Belize Christian Academy (BCA): Also in the Belmopan area. This seemed like an excellent school. It is private, so the tuition is more than a public high schools (public high schools aren’t free), but much more affordable than the international school. The campus is fantastic. It is located just outside of Belmopan down a long road that makes you feel like you are in a secluded acreage. Each classroom is a standalone Mennonite one room house. It feels like a little community; very safe and welcoming. The curriculum is good but also infused Christianity into each subject. Most schools in Belize do have religious element in that they are associated with a church (Catholic, Methodist) and have a dedicated subject devoted to bible learning. BCA takes it one step further, incorporating Christian learning into into each subject (science, math, language arts). We really liked the academic rigor, campus, and community feeling of this school, but ultimately, the extra emphasis on religious studies made it not the right choice for our needs. So we kept looking.
Best Nearest School (Dangriga)
Our closest schools are in Dangriga. This is very likely the best choice for us due to academics and distance.
Ecumencial: Located in Dangriga. I was told the is the only accredited high school in southern Belize. This means the course work is strong enough to get kids into a US college. I have heard good stories and bad stories about this school. I’ve heard it is a diverse student body (representing all the cultures of Belize), has strong academics, and a strong social aspect — people I know have made their best friends at this high school. But I’ve also heard that the teachers exhibit favoritism (and the opposite), and I know a kid that got bullied there. We visited the school for an evening fundraiser and I met one of the principals. The campus seems like a nice size, and safe. The buses pull into the gated campus and the kids cannot leave the grounds except by bus at the end of the day. Ultimately, this school seems similar to what we’ve experience in primary school, but with a lot more students. It is definitely our choice if we don’t find another school which is exceptional enough to cause us to travel or move further from our home.
As the last year of primary school for my daughter came to a close, we were set on attending Ecumenical in Dangriga. This left me with lingering anxiety, because I was pretty sure it wasn’t the right school for Fay, but it might be the easiest and therefore best solution. Ever since moving to Belize, I’ve had mom guilt about the amount of friends my kids have and the fact that they miss their old school. I really wanted high school to be a fresh start, with new friends and exciting learning. When I went to pickup Fay’s final report card, her primary school teacher and principal suggested we check out BHS in Belize City. It is far away but she said she knew of some families that did some shared boarding there — maybe I could find some help with the distance or re-location.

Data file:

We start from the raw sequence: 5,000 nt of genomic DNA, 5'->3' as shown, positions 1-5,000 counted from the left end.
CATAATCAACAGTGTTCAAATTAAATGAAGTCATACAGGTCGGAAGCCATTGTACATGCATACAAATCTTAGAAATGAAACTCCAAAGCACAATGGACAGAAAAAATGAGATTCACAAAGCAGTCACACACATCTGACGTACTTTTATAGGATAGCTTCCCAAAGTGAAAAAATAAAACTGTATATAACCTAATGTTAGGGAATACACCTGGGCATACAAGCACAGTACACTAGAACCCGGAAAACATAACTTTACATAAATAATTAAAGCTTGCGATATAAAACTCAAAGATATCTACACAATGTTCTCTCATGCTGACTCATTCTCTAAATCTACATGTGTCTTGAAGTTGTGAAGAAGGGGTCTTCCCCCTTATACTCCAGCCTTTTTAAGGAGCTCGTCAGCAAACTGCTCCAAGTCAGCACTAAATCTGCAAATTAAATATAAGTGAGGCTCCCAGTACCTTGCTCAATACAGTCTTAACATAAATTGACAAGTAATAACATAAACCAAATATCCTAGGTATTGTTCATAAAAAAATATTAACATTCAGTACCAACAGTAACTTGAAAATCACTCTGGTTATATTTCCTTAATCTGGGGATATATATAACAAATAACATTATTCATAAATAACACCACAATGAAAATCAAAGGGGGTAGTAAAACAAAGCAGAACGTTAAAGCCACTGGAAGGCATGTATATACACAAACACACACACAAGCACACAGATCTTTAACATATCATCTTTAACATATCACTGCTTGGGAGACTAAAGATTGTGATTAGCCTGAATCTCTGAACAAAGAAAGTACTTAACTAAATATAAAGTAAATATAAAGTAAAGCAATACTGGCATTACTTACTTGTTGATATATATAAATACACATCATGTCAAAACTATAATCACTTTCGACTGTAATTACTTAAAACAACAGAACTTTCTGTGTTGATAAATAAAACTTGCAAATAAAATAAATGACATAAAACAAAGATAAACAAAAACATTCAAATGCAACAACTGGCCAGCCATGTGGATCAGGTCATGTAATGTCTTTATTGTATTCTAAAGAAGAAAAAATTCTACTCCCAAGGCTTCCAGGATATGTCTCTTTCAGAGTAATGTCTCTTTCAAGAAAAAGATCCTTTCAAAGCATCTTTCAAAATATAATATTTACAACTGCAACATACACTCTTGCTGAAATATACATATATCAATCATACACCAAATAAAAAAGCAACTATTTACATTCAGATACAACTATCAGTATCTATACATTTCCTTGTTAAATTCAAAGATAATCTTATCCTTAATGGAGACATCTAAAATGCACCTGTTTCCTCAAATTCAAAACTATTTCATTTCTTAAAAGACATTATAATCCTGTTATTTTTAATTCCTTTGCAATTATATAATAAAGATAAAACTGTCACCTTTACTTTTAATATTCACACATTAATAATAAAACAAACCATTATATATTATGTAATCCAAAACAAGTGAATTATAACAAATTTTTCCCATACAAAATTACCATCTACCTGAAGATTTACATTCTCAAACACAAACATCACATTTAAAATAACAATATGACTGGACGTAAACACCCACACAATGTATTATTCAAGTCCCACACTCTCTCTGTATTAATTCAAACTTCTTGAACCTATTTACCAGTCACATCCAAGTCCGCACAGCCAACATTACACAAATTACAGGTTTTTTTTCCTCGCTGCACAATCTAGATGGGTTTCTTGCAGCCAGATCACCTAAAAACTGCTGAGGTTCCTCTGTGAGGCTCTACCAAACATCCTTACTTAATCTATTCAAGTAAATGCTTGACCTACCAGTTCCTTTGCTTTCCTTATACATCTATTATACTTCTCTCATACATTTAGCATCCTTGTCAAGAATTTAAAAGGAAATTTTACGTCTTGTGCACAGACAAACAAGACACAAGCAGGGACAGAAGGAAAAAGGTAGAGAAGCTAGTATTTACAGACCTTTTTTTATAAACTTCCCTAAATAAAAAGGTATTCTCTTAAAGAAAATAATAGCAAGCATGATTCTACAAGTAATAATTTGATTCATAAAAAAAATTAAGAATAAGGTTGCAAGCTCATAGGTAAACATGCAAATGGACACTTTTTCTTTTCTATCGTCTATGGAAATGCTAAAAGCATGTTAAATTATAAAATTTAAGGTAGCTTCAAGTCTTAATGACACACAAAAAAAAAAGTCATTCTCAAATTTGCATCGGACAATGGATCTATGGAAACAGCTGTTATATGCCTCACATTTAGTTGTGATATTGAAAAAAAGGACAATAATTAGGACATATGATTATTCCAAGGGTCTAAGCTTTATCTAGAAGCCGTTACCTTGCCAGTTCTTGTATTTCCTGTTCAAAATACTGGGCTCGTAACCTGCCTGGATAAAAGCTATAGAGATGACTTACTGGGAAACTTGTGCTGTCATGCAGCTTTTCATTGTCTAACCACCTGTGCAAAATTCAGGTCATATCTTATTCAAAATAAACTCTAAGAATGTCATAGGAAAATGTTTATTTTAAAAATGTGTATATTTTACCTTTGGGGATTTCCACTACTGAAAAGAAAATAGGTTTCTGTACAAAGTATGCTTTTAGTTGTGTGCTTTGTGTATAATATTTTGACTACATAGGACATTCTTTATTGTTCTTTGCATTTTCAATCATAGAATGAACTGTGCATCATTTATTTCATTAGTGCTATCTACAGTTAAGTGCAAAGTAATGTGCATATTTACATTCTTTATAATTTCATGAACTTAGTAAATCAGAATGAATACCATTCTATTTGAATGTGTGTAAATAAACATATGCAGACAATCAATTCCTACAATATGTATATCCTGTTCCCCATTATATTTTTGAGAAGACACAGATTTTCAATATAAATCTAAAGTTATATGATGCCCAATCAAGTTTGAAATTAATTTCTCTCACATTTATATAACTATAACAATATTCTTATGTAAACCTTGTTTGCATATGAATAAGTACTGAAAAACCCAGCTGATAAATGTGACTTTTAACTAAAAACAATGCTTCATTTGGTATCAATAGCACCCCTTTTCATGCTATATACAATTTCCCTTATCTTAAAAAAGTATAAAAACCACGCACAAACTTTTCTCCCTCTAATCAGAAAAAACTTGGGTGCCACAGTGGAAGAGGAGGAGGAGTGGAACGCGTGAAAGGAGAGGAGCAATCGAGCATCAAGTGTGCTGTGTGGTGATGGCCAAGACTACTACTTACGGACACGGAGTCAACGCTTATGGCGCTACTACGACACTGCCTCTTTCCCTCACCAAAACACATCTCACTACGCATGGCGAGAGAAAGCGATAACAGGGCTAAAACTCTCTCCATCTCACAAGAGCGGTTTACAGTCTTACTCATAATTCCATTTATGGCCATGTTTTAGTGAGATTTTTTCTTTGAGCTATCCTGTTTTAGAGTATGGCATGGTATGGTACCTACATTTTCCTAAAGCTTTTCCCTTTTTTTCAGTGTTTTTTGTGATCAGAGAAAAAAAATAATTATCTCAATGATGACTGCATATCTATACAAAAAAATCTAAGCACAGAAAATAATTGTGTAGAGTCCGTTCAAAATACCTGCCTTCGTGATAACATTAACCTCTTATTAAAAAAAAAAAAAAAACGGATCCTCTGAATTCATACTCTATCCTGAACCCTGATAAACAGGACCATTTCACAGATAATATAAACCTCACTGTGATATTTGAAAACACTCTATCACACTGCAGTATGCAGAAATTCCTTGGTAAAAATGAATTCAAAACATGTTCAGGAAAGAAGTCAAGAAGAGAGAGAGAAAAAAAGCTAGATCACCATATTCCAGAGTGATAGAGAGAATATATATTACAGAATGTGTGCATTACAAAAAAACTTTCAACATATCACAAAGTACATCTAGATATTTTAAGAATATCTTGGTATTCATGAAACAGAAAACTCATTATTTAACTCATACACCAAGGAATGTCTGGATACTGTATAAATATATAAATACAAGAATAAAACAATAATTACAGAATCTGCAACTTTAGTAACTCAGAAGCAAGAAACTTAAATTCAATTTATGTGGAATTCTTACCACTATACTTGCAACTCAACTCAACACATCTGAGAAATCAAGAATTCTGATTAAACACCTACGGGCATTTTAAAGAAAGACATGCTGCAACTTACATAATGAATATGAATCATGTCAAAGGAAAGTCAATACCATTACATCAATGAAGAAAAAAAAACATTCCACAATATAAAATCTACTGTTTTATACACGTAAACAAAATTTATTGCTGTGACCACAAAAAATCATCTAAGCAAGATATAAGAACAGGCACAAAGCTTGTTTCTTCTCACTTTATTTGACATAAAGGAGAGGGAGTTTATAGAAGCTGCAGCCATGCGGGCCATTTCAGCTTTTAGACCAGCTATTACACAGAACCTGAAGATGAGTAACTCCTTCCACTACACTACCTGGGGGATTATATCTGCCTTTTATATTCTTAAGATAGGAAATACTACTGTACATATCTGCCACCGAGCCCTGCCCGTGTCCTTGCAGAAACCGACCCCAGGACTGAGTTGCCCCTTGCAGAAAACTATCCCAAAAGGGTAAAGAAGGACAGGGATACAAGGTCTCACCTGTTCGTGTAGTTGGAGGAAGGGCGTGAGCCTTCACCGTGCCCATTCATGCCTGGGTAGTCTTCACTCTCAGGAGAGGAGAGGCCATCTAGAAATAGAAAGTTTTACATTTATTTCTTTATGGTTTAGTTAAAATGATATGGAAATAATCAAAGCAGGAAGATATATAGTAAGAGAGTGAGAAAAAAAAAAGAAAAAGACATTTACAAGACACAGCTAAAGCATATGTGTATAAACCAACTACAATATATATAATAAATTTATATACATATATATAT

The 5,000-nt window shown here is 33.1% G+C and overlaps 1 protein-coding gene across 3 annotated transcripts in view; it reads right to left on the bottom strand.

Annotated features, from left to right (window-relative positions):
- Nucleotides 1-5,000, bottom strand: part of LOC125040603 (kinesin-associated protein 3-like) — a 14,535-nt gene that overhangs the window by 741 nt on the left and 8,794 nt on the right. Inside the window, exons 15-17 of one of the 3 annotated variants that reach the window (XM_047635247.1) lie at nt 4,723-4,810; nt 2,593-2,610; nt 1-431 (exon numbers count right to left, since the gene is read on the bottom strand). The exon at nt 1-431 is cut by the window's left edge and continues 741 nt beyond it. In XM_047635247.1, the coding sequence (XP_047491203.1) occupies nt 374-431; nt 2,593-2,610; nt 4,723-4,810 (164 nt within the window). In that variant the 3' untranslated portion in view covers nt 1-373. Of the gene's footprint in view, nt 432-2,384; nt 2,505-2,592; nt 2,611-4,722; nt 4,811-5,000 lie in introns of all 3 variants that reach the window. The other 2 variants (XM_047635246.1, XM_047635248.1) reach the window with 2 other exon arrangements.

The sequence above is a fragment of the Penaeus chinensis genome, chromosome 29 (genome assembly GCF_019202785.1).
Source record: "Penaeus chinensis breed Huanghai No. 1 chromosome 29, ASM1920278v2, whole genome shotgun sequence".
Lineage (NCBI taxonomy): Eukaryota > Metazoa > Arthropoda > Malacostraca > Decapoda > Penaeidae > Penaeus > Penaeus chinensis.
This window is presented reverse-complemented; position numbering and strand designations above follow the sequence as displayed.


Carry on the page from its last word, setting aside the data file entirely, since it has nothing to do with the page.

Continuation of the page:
The Big City School
Belize High School (BHS): Located in Belize City, this school is only 10 years old, but is also associated with an older and much more well known school at the primary level — Belize Elementary School (BES). They share a campus but have different buildings. We decided to visit to this school in the beginning of the pandemic, so we didn’t see any students, just empty classrooms. We were able to meet the principal and one teacher and the office staff. The campus is small but well laid out and full of life. There are teacher and student made posters/decor everywhere. Of all the schools we have visited, it immediately felt the most familiar to me in terms of the high school I attended as a kid in the states. They have a partial American curriculum and vigorously prepare the kids for the SATs and for applying for scholarships and acceptance to US colleges. This is a private school, but the tuition is affordable. What really stood out to me was the emphasis on leadership and finding one’s own voice. There are ample opportunities to participate in extra curricular contests, organizations, community service. And the teachers seem to really champion the kids. The principal is very responsive, communicative and organized. I loved it almost immediately.
We decided to apply to BHS! I was nervous we would not be offered a spot because the students from the primary school (BES) feed into BHS. I wasn’t sure how many extra seats there were for transferring students. Luckily, we were accepted and I started considering how my daughter would attend a school in Belize City, 3.5 hours away by car.
We decided to rent an apartment near the school. I or Ryan would live in Belize City during the week with Fay, while the other parent lives at the resort with Rex. He would still be attending school at Sittee River, so we need to split up the family. Not ideal, but it is a plan we can live with for the first part of high school. As we move through the semesters and years and the kids get older, our logistics may change to boarding or sharing with another family.
PANDEMIC REALITY: After renting the apartment, all schools in Belize were directed to close just 3 days before we were due to move. For the Fall semester all classes will be online using google classroom. This has the silver lining: not needing to move to Belize City. Ryan and I can both be home with the kids for school this Fall. And I have been SUPER impressed with the coordination and scheduling of classwork using google classroom. It seems BHS got some practice last spring when the pandemic closed the schools the first time around. Now they are pros at it. My kid is engaged and meeting other kids through video classes. Not an ideal way to start her high school career, but not so bad in today’s reality.